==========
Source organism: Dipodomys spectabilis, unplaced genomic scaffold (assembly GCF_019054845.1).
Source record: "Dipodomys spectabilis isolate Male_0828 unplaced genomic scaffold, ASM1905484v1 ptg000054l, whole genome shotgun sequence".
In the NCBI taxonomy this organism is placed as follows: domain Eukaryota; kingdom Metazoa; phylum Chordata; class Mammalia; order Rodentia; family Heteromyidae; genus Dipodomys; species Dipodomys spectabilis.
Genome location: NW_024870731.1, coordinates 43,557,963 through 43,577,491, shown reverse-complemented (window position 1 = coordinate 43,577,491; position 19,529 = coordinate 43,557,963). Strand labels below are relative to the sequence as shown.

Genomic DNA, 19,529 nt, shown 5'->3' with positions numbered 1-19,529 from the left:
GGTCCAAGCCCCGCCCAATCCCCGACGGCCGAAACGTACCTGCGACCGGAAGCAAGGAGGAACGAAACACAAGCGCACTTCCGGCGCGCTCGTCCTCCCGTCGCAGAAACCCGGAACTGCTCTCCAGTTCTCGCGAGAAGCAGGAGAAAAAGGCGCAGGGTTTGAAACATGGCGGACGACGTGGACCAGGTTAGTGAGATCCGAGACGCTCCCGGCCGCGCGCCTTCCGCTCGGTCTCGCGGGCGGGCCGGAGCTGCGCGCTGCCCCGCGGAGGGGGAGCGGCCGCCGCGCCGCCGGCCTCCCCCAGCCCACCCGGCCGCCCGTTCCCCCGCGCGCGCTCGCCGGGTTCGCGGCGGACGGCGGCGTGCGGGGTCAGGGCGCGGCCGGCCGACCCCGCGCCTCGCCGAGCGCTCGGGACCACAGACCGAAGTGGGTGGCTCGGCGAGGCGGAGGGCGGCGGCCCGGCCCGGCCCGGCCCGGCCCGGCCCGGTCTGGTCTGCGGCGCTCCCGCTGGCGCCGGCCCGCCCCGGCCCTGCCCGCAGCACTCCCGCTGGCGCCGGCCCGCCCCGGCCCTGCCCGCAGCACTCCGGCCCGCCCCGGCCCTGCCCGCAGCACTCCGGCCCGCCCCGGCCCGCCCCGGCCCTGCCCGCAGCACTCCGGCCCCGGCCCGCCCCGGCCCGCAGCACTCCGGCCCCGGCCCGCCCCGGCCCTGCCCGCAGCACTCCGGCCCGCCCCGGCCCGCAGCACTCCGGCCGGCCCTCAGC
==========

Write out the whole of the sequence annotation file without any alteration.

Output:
Source organism: Dipodomys spectabilis, unplaced genomic scaffold (assembly GCF_019054845.1).
Source record: "Dipodomys spectabilis isolate Male_0828 unplaced genomic scaffold, ASM1905484v1 ptg000054l, whole genome shotgun sequence".
In the NCBI taxonomy this organism is placed as follows: domain Eukaryota; kingdom Metazoa; phylum Chordata; class Mammalia; order Rodentia; family Heteromyidae; genus Dipodomys; species Dipodomys spectabilis.
Genome location: NW_024870731.1, coordinates 43,557,963 through 43,577,491, shown reverse-complemented (window position 1 = coordinate 43,577,491; position 19,529 = coordinate 43,557,963). Strand labels below are relative to the sequence as shown.

Genomic DNA, 19,529 nt, shown 5'->3' with positions numbered 1-19,529 from the left:
GGTCCAAGCCCCGCCCAATCCCCGACGGCCGAAACGTACCTGCGACCGGAAGCAAGGAGGAACGAAACACAAGCGCACTTCCGGCGCGCTCGTCCTCCCGTCGCAGAAACCCGGAACTGCTCTCCAGTTCTCGCGAGAAGCAGGAGAAAAAGGCGCAGGGTTTGAAACATGGCGGACGACGTGGACCAGGTTAGTGAGATCCGAGACGCTCCCGGCCGCGCGCCTTCCGCTCGGTCTCGCGGGCGGGCCGGAGCTGCGCGCTGCCCCGCGGAGGGGGAGCGGCCGCCGCGCCGCCGGCCTCCCCCAGCCCACCCGGCCGCCCGTTCCCCCGCGCGCGCTCGCCGGGTTCGCGGCGGACGGCGGCGTGCGGGGTCAGGGCGCGGCCGGCCGACCCCGCGCCTCGCCGAGCGCTCGGGACCACAGACCGAAGTGGGTGGCTCGGCGAGGCGGAGGGCGGCGGCCCGGCCCGGCCCGGCCCGGCCCGGCCCGGTCTGGTCTGCGGCGCTCCCGCTGGCGCCGGCCCGCCCCGGCCCTGCCCGCAGCACTCCCGCTGGCGCCGGCCCGCCCCGGCCCTGCCCGCAGCACTCCGGCCCGCCCCGGCCCTGCCCGCAGCACTCCGGCCCGCCCCGGCCCGCCCCGGCCCTGCCCGCAGCACTCCGGCCCCGGCCCGCCCCGGCCCGCAGCACTCCGGCCCCGGCCCGCCCCGGCCCTGCCCGCAGCACTCCGGCCCGCCCCGGCCCGCAGCACTCCGGCCGGCCCTCAGC